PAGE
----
The maintenance of neural stem cell function is vital to ensure neurogenesis throughout adulthood. During aging, there is a significant reduction in adult neurogenesis that correlates with a decline in cognitive function. Although recent studies have revealed novel extrinsic and intrinsic mechanisms that regulate the adult neural stem cell (NSC) pool and lineage progression, the precise molecular mechanisms that drive dysregulation of adult neurogenesis in the context of aging are only beginning to emerge. Recent studies have shed light on mechanisms that regulate the earliest step of adult neurogenesis, the activation of quiescent NSCs. Interestingly, the ability of NSCs to enter the cell cycle in the aged brain significantly declines suggesting a deepend state of quiescence. Given the likely contribution of adult neurogenesis to supporting cognitive function in humans, enhancing neurogenesis may be a strategy to combat age-related cognitive decline. This review highlights the mechanisms that regulate the NSC pool throughout adulthood and discusses how dysregulation of these processes may contribute to the decline in neurogenesis and cognitive function throughout aging.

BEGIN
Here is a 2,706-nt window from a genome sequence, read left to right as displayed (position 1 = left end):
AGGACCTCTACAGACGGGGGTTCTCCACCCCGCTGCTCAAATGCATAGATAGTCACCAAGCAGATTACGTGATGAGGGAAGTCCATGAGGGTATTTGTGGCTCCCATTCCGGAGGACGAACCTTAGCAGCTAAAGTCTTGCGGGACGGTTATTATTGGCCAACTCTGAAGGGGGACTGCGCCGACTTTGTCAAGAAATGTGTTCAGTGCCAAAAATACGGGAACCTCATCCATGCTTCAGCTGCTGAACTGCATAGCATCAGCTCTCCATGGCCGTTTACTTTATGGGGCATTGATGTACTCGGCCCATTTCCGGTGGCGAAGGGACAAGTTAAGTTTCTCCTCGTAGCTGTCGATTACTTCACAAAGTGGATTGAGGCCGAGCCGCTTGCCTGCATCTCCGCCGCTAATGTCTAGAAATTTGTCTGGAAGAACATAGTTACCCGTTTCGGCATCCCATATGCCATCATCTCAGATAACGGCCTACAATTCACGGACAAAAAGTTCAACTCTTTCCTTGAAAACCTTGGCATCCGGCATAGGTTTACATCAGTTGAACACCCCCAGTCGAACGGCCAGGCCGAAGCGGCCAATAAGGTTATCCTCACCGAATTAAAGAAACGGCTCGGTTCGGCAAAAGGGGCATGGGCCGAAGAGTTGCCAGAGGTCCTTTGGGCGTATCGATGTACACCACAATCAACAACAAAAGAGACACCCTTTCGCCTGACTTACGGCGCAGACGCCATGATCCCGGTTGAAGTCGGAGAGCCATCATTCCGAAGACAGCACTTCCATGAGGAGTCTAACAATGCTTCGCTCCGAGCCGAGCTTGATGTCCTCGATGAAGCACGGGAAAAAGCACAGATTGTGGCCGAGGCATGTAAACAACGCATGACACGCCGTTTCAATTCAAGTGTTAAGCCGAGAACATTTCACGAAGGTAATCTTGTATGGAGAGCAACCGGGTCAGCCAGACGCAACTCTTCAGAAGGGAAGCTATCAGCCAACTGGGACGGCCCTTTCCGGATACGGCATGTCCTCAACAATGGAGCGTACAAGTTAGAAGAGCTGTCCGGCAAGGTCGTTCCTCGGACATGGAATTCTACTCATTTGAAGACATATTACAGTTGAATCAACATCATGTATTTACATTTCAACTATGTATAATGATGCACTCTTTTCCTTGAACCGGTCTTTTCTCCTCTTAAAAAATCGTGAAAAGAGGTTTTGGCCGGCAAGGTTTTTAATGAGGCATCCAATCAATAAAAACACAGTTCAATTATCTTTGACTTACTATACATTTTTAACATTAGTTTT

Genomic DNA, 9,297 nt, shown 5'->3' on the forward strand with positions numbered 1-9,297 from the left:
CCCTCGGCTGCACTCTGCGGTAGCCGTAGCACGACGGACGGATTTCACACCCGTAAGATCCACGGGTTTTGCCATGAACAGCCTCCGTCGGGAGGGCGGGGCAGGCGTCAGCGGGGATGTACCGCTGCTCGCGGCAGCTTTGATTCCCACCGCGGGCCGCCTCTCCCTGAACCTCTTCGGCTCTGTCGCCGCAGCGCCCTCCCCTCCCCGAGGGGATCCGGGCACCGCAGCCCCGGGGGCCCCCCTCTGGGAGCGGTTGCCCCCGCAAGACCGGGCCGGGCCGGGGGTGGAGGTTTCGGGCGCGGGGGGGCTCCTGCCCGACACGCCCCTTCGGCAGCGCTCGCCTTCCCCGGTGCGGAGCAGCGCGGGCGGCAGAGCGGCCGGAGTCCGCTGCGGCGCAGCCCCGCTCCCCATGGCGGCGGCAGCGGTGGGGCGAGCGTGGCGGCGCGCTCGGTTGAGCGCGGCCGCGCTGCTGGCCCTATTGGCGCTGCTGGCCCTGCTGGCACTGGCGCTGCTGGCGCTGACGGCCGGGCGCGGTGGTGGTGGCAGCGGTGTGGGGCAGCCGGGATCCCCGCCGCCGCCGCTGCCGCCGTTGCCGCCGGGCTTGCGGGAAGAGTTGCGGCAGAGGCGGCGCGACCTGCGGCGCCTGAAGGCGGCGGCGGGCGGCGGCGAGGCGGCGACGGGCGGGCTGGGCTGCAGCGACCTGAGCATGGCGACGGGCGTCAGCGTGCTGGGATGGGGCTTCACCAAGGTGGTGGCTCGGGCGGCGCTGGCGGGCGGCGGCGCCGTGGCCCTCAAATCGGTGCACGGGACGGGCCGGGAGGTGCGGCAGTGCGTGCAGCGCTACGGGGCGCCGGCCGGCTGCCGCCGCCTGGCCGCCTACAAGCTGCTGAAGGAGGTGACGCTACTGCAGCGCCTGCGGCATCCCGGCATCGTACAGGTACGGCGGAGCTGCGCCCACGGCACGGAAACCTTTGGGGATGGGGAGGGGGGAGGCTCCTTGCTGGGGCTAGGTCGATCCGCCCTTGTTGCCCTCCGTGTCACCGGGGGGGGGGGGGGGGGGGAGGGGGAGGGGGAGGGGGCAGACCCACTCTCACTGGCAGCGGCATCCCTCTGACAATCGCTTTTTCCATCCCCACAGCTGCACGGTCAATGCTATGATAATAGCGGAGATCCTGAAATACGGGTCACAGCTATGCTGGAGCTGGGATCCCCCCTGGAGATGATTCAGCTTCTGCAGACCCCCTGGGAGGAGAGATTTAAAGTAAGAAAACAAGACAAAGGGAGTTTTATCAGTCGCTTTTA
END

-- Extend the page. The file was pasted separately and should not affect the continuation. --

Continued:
Keywords: Adult neurogenesis; Aging; Cognitive decline; NSC; Neural stem cell; Quiescence.
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